So I always recommend you know very clean organic no hormones livers and organ meats from either cows or chickens or beef pork whatever. Those can be some of the best blood building and you can just mix those things in with other meats. They don’t have to be as off putting. Sometimes those flavors can be strong if you’re not accustomed to it.
Sarah Trott: [00:14:44] I’ve certainly seen recipes for things like bolognese sauces that have chicken liver in them.
Spring Childers: [00:14:48] Exactly. And you can mix that. And so that’s another good. Next level is the bolognese: It’s tomato and vitamin C and so Vitamin C is another thing that helps us absorb that iron and helps us with that blood building and there’s always amazing fruits that are high in vitamin C or in this case a good tomato sauce that goes through all the seasons.
So I’ve worked with moms who said Oh I ate a whole bowl of these fresh oranges and I just couldn’t stop eating them. And you know why when her baby came out she had the strongest membranes. Those, the amniotic sac was so strong. And that comes from eating a nice high bio flavonoid diet in which, in that case too, I do recommend. You’re nurturing the placenta as well as the amniotic sac.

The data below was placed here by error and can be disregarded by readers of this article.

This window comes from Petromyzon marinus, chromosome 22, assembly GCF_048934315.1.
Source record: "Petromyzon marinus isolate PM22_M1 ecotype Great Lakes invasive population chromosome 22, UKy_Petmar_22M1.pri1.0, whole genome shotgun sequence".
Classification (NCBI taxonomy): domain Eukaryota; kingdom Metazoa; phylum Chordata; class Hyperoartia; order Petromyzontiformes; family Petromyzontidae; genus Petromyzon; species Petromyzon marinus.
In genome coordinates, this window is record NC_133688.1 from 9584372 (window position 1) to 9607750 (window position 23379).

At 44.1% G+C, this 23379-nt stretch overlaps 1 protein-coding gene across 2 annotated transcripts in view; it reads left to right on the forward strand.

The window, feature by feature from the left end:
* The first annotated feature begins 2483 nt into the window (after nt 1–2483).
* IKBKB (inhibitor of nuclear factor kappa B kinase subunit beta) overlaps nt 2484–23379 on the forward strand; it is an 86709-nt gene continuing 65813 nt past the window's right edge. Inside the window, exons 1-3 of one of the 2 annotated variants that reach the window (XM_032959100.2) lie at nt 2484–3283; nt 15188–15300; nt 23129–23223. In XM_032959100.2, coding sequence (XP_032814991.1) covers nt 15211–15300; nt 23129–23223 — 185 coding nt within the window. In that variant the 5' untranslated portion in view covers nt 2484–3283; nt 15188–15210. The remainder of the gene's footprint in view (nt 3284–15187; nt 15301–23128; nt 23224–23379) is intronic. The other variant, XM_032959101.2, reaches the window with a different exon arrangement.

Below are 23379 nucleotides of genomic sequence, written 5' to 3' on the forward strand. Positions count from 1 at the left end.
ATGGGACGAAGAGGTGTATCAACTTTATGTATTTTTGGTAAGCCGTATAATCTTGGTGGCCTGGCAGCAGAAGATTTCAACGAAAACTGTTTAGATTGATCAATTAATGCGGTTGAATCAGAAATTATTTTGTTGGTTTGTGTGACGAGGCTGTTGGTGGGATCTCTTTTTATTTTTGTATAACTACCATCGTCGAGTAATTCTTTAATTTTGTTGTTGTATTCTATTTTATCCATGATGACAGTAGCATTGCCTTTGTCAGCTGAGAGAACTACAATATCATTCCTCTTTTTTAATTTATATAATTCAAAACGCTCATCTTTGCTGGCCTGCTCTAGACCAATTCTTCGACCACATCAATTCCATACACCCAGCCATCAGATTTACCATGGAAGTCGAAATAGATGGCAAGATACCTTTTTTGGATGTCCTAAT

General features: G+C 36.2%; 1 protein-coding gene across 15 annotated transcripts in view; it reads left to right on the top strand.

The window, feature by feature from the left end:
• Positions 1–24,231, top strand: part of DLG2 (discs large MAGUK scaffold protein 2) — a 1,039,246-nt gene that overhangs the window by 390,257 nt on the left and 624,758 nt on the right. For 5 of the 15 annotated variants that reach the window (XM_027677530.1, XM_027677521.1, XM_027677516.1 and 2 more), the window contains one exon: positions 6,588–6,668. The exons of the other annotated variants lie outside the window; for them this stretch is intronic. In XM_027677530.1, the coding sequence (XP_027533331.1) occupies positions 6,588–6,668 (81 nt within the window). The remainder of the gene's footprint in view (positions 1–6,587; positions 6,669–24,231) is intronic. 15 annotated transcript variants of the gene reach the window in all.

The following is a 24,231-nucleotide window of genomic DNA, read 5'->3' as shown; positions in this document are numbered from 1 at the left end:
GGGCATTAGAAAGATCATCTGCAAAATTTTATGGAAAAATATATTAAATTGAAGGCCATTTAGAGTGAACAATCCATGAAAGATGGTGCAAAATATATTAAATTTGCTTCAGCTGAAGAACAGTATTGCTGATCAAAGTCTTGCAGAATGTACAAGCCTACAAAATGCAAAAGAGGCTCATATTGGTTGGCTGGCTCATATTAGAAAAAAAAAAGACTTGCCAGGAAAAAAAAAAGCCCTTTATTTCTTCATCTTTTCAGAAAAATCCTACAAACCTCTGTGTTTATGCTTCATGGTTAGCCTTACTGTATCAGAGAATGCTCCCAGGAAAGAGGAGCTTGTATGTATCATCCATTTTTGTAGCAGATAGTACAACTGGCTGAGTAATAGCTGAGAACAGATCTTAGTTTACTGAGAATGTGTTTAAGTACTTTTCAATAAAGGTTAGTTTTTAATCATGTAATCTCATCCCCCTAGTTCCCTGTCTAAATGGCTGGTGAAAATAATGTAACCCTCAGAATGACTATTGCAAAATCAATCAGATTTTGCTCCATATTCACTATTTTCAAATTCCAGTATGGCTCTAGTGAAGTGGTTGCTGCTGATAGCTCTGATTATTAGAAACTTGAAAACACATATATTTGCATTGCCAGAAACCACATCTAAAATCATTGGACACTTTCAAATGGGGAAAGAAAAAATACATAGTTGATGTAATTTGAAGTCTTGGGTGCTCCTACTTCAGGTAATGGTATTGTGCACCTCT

And we want those membranes to be nice and strong because you want your baby to stay encased in that sac as long as possible and that is one of the commonalities of malnutrition is that the membranes break a little bit early and mommas go into preterm labor.
So thinking about nutrition and just eating what you have around you. We’re here in California. So if not get some frozen berries and make yourself a smoothie. We do have access to really great food here. And those are just some of the things that you can add into your diet to enhance the nutrition of keeping your placenta healthy so baby stays healthy.
Sarah Trott: [00:16:22] Great. Absolutely. So the takeaway just if someone were to add three things to their shopping list maybe a tea with alfalfa or one of the other things you mentioned teas, maybe some livers to add depth of flavor to sauces and chilies and things and citrus. Yeah. OK.
Spring Childers: [00:16:41] You got it.
Sarah Trott: [00:16:42] Fantastic. Ok so my next question. So some people eat their placentas.
Spring Childers: [00:16:49] Yes they do. We’re mammals.
Sarah Trott: [00:16:52] Let’s talk about that!
Spring Childers: [00:16:55] Ok. So let’s talk about it. There is one simple thing I can say about you eating your placenta. It’s what I just responded with. We are mammals, we are animals. Every animal on the face of this earth eats their placenta. I grew up on a small farm in the central coast of California with goats and pigs and cows and horses and dogs and cats. And when you see a dog eat their placenta it’s pretty normal. It’s like OK they’re just cleaning up after the birthing because you do see them Hunt and Catch meat.
But when you see a goat who just has this bottom layer of teeth or a cow and they get those big grinders to chew their cud it and you see them turn around and lick off all the membrane and everything off their baby and make sure baby’s OK and baby goes to nurse and then you see them go over and start eating their placenta. And now, you know there’s a question of whether that is you know to get rid of the evidence so to speak.